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5 Mardi Gras myths

Headed to N'awlins? You can keep your top on.

By Rich_Maloof Feb 11, 2013 9:15PM

If you’re wondering what the Preservation Hall Jazz Band from New Orleans was doing onstage last night at the Grammys in Los Angeles, you missed out on the music industry’s nod to Mardi Gras. Here are five myths about Mardi Gras, the grand carnival culminating on Feb 12 this year.

Photo: Mardi Gras myths / Piecework Productions/Getty ImagesMardis Gras isn’t just a day — it’s a season. Mardi Gras is the carvinal season preceding Lent, the 40-day period of fasting and abstinence leading up to the Christian celebration of Easter. The official start of Mardi Gras comes every year on the Epiphany holiday of January 6th and runs until the midnight before Ash Wednesday. “Fat Tuesday” marks the final day of feasting and merriment.

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Flashing is not a tradition. To outsiders, Mardi Gras has become renowned in recent years for the drunken co-eds baring their chests to the great joy of drunken frat boys. Some young women on spring break have found an effective way to call attention to themselves as they and other parade-goers vie for the beads, or “throws,” and other gifts being tossed from passing floats. But you can get your throws while remaining fully clothed — and most locals wish you would.

There’s more than one Mardi Gras parade. In fact, there are more than sixty, with new parades added every eyar, and they don’t all pass through the touristy madness of the French Quarter’s Bourbon Street scene described above. A spectacular variety of “krewes,” each with a theme of its own, parade along follow different routes in NOLA beginning in January. Among the most famous is the Krewe of Rex, founded in 1872, a centerpiece of the festival featuring some 600 male riders. A recent addition is the Petite Rex — ironically nicknamed “T-Rex” — featuring floats the size of shoeboxes.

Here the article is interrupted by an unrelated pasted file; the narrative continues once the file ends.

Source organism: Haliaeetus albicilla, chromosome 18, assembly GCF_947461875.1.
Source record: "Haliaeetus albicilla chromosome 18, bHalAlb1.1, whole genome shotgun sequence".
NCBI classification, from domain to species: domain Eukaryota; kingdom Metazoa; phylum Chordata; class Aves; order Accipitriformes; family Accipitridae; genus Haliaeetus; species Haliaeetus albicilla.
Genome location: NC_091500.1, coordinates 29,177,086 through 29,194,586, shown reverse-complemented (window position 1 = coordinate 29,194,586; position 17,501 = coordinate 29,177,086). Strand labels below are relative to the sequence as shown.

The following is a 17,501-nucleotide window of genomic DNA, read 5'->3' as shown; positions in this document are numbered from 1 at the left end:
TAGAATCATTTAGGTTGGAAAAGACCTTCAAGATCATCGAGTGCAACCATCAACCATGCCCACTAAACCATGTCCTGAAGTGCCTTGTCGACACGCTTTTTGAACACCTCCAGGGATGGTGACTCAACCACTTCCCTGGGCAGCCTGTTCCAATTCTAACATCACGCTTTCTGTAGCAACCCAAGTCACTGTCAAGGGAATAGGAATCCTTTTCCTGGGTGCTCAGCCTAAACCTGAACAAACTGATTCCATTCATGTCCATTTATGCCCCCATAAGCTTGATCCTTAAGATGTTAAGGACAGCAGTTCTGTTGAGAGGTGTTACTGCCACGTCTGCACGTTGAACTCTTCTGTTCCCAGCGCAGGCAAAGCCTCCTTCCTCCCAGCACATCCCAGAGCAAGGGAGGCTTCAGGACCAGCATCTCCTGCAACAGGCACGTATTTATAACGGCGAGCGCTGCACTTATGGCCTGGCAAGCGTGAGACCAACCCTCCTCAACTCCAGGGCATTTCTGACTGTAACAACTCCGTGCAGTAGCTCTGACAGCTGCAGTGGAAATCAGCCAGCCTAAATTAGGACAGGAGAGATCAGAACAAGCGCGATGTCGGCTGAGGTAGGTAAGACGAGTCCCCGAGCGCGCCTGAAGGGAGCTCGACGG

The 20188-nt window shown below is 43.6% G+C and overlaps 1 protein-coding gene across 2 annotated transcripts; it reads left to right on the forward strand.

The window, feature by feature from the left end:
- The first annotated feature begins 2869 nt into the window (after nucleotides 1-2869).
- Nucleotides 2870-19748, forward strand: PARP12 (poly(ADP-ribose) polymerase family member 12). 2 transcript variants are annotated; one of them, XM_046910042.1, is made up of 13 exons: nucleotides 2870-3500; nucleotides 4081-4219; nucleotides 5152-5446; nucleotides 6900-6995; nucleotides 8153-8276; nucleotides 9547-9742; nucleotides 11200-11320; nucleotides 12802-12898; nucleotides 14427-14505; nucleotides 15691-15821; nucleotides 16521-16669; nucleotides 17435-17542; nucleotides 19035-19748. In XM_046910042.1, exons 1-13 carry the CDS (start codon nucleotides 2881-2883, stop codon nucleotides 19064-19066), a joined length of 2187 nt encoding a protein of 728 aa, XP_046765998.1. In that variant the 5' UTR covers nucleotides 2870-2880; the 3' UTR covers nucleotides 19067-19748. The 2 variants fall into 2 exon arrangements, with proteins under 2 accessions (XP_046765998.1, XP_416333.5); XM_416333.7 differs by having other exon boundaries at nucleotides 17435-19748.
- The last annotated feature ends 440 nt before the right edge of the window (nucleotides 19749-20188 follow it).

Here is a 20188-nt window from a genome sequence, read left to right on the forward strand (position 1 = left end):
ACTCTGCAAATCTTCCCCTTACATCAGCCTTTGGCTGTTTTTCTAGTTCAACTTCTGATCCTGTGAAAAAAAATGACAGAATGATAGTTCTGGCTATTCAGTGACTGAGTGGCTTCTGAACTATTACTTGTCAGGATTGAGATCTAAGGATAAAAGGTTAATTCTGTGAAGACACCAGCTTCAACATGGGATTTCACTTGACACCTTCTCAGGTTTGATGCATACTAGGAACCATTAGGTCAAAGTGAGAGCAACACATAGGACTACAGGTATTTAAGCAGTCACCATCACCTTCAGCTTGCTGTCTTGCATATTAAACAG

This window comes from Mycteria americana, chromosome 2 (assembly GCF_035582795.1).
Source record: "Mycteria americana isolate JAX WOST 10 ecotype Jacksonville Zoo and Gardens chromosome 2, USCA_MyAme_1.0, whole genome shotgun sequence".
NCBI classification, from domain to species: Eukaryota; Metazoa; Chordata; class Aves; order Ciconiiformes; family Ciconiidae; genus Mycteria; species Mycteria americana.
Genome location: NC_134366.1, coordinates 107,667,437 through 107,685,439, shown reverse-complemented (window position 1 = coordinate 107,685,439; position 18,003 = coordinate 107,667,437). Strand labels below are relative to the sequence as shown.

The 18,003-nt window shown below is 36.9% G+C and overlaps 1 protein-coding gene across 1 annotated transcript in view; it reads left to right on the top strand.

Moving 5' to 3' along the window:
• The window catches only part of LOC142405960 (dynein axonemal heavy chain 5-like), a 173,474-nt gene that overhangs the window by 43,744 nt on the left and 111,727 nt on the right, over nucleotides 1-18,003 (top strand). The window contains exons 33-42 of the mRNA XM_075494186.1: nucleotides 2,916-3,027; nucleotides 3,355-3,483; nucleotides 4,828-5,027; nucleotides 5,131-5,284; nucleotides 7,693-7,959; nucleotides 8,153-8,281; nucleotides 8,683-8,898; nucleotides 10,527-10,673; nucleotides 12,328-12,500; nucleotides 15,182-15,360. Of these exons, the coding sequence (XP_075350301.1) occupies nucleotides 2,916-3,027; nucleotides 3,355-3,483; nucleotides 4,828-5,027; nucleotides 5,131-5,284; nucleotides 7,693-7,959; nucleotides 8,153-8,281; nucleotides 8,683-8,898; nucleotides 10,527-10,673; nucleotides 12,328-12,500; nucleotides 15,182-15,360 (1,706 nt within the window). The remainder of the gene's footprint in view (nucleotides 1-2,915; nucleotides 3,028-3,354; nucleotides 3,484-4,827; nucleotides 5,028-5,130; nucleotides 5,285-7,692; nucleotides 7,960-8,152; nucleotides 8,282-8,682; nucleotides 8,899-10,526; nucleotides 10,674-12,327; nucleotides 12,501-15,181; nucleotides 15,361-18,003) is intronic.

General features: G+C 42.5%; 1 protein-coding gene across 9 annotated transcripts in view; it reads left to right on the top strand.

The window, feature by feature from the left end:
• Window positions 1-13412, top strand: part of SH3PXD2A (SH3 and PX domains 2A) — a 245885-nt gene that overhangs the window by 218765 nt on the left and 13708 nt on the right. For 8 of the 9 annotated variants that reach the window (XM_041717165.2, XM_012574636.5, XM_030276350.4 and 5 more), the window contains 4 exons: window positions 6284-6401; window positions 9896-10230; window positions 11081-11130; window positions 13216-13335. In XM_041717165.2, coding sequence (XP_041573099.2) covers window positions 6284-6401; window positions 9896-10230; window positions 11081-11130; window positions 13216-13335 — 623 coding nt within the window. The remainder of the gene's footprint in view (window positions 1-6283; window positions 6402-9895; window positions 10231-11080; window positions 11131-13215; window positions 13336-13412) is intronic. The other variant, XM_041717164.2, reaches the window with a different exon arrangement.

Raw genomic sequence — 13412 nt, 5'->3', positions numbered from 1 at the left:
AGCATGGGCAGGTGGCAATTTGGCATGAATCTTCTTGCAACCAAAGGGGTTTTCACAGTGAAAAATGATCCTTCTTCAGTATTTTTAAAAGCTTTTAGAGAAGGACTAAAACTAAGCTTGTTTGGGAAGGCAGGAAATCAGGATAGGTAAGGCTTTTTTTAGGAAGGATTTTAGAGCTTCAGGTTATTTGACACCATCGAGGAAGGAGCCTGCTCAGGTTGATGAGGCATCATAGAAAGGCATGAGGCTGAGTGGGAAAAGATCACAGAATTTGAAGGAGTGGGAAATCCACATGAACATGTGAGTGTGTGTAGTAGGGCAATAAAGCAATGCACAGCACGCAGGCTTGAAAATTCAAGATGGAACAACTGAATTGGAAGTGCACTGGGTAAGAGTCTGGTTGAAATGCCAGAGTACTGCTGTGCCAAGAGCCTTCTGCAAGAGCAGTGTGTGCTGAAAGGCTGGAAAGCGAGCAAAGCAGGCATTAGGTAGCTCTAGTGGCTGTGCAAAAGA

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Mardi Gras is a family affair. Carnival is a famously inclusive celebration — everybody’s welcome regardless of age, color, creed, political persuasion, sexual persuasion, or otherwise. Families line the parade routes all season long to sing, dance, and catch not only the throws but the doubloons, shoes, painted coconuts, toys, and stuffed animals tossed from the floats. Granted, if you’re bringing the wee ones, you may want to steer clear of Bourbon Street.

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You don’t have to love Dixieland to enjoy Mardi Gras. It helps, but you need not be a fan of any kind of jazz, which the Big Easy first cooked up in a gumbo of blues and African rhythm. However, you will want to know the tune “If Ever I Cease To Love,” the unofficial theme of Mardi Gras. The song’s lyrics mirror both the warmth and the madness of the carnival season: If ever I cease to love / May cows lay eggs and fish grow legs / If ever I cease to love.

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Photo: Piecework Productions/Getty Images


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